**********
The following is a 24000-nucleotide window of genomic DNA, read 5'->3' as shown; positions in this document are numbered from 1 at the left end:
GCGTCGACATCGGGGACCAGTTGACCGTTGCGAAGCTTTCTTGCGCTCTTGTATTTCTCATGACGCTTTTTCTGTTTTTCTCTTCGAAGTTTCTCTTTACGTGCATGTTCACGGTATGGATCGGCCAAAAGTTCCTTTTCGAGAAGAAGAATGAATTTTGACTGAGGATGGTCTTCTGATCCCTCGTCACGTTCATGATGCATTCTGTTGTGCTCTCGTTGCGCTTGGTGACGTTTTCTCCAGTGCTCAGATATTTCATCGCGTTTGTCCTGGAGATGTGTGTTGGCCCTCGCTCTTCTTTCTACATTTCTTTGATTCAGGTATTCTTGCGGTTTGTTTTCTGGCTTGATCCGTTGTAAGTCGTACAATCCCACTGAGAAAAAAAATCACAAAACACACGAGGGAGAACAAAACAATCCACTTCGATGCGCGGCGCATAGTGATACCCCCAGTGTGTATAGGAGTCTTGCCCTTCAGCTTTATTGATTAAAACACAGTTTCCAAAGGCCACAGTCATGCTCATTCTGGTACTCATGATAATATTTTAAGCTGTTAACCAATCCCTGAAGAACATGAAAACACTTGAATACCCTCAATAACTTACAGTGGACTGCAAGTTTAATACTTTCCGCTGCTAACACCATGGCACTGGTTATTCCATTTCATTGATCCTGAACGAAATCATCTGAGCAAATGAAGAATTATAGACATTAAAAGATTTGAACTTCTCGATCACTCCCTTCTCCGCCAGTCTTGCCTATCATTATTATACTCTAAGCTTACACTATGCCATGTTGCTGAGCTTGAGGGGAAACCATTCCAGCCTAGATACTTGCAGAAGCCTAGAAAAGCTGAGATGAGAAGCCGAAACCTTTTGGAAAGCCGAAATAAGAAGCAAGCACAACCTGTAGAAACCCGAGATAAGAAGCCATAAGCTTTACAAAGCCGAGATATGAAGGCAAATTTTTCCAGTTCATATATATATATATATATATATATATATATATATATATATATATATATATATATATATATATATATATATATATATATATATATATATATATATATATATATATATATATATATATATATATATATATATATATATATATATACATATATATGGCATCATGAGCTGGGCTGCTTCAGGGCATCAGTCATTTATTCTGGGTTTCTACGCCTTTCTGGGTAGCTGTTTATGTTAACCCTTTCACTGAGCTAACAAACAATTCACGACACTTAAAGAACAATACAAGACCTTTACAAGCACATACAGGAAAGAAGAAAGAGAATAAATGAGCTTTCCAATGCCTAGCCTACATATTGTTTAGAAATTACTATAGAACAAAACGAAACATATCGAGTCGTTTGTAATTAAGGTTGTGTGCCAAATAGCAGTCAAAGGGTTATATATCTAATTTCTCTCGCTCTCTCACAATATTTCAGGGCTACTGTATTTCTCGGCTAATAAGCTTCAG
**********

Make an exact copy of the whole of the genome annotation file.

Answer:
The following is a 24000-nucleotide window of genomic DNA, read 5'->3' as shown; positions in this document are numbered from 1 at the left end:
GCGTCGACATCGGGGACCAGTTGACCGTTGCGAAGCTTTCTTGCGCTCTTGTATTTCTCATGACGCTTTTTCTGTTTTTCTCTTCGAAGTTTCTCTTTACGTGCATGTTCACGGTATGGATCGGCCAAAAGTTCCTTTTCGAGAAGAAGAATGAATTTTGACTGAGGATGGTCTTCTGATCCCTCGTCACGTTCATGATGCATTCTGTTGTGCTCTCGTTGCGCTTGGTGACGTTTTCTCCAGTGCTCAGATATTTCATCGCGTTTGTCCTGGAGATGTGTGTTGGCCCTCGCTCTTCTTTCTACATTTCTTTGATTCAGGTATTCTTGCGGTTTGTTTTCTGGCTTGATCCGTTGTAAGTCGTACAATCCCACTGAGAAAAAAAATCACAAAACACACGAGGGAGAACAAAACAATCCACTTCGATGCGCGGCGCATAGTGATACCCCCAGTGTGTATAGGAGTCTTGCCCTTCAGCTTTATTGATTAAAACACAGTTTCCAAAGGCCACAGTCATGCTCATTCTGGTACTCATGATAATATTTTAAGCTGTTAACCAATCCCTGAAGAACATGAAAACACTTGAATACCCTCAATAACTTACAGTGGACTGCAAGTTTAATACTTTCCGCTGCTAACACCATGGCACTGGTTATTCCATTTCATTGATCCTGAACGAAATCATCTGAGCAAATGAAGAATTATAGACATTAAAAGATTTGAACTTCTCGATCACTCCCTTCTCCGCCAGTCTTGCCTATCATTATTATACTCTAAGCTTACACTATGCCATGTTGCTGAGCTTGAGGGGAAACCATTCCAGCCTAGATACTTGCAGAAGCCTAGAAAAGCTGAGATGAGAAGCCGAAACCTTTTGGAAAGCCGAAATAAGAAGCAAGCACAACCTGTAGAAACCCGAGATAAGAAGCCATAAGCTTTACAAAGCCGAGATATGAAGGCAAATTTTTCCAGTTCATATATATATATATATATATATATATATATATATATATATATATATATATATATATATATATATATATATATATATATATATATATATATATATATATATATATATATATATATATATATATATATATATATATATATATATACATATATATGGCATCATGAGCTGGGCTGCTTCAGGGCATCAGTCATTTATTCTGGGTTTCTACGCCTTTCTGGGTAGCTGTTTATGTTAACCCTTTCACTGAGCTAACAAACAATTCACGACACTTAAAGAACAATACAAGACCTTTACAAGCACATACAGGAAAGAAGAAAGAGAATAAATGAGCTTTCCAATGCCTAGCCTACATATTGTTTAGAAATTACTATAGAACAAAACGAAACATATCGAGTCGTTTGTAATTAAGGTTGTGTGCCAAATAGCAGTCAAAGGGTTATATATCTAATTTCTCTCGCTCTCTCACAATATTTCAGGGCTACTGTATTTCTCGGCTAATAAGCTTCAG